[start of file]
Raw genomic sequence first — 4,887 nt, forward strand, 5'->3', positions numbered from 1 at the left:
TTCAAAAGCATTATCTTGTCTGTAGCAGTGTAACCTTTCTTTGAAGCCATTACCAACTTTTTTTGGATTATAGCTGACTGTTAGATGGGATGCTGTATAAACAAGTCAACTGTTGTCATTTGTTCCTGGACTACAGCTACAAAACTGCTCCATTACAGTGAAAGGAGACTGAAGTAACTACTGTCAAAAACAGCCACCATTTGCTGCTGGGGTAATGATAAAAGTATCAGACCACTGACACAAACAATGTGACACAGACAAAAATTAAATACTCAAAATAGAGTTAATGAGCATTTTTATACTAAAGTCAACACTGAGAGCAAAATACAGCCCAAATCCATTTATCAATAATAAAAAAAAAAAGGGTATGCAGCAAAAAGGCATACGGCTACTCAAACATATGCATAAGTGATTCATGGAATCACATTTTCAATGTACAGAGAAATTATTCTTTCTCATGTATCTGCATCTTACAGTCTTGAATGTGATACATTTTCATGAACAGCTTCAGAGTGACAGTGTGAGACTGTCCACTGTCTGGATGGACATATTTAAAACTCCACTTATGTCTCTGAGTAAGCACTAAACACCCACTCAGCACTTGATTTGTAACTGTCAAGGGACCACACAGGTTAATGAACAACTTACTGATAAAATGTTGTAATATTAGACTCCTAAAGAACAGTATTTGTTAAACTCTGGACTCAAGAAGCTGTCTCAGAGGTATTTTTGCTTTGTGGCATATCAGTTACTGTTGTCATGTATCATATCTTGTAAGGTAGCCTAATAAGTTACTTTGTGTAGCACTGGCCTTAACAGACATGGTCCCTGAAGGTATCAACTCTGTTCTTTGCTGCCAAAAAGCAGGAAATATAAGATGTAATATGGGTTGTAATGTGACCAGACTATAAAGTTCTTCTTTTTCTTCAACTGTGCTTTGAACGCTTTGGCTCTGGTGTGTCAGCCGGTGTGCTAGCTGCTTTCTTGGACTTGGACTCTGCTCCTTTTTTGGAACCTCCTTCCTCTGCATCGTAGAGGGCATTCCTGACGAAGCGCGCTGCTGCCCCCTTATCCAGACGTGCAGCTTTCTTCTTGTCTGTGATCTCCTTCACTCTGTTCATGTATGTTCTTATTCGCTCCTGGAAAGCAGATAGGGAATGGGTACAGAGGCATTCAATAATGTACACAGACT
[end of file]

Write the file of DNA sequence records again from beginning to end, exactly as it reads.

Raw genomic sequence first — 4,887 nt, forward strand, 5'->3', positions numbered from 1 at the left:
TTCAAAAGCATTATCTTGTCTGTAGCAGTGTAACCTTTCTTTGAAGCCATTACCAACTTTTTTTGGATTATAGCTGACTGTTAGATGGGATGCTGTATAAACAAGTCAACTGTTGTCATTTGTTCCTGGACTACAGCTACAAAACTGCTCCATTACAGTGAAAGGAGACTGAAGTAACTACTGTCAAAAACAGCCACCATTTGCTGCTGGGGTAATGATAAAAGTATCAGACCACTGACACAAACAATGTGACACAGACAAAAATTAAATACTCAAAATAGAGTTAATGAGCATTTTTATACTAAAGTCAACACTGAGAGCAAAATACAGCCCAAATCCATTTATCAATAATAAAAAAAAAAAGGGTATGCAGCAAAAAGGCATACGGCTACTCAAACATATGCATAAGTGATTCATGGAATCACATTTTCAATGTACAGAGAAATTATTCTTTCTCATGTATCTGCATCTTACAGTCTTGAATGTGATACATTTTCATGAACAGCTTCAGAGTGACAGTGTGAGACTGTCCACTGTCTGGATGGACATATTTAAAACTCCACTTATGTCTCTGAGTAAGCACTAAACACCCACTCAGCACTTGATTTGTAACTGTCAAGGGACCACACAGGTTAATGAACAACTTACTGATAAAATGTTGTAATATTAGACTCCTAAAGAACAGTATTTGTTAAACTCTGGACTCAAGAAGCTGTCTCAGAGGTATTTTTGCTTTGTGGCATATCAGTTACTGTTGTCATGTATCATATCTTGTAAGGTAGCCTAATAAGTTACTTTGTGTAGCACTGGCCTTAACAGACATGGTCCCTGAAGGTATCAACTCTGTTCTTTGCTGCCAAAAAGCAGGAAATATAAGATGTAATATGGGTTGTAATGTGACCAGACTATAAAGTTCTTCTTTTTCTTCAACTGTGCTTTGAACGCTTTGGCTCTGGTGTGTCAGCCGGTGTGCTAGCTGCTTTCTTGGACTTGGACTCTGCTCCTTTTTTGGAACCTCCTTCCTCTGCATCGTAGAGGGCATTCCTGACGAAGCGCGCTGCTGCCCCCTTATCCAGACGTGCAGCTTTCTTCTTGTCTGTGATCTCCTTCACTCTGTTCATGTATGTTCTTATTCGCTCCTGGAAAGCAGATAGGGAATGGGTACAGAGGCATTCAATAATGTACACAGACT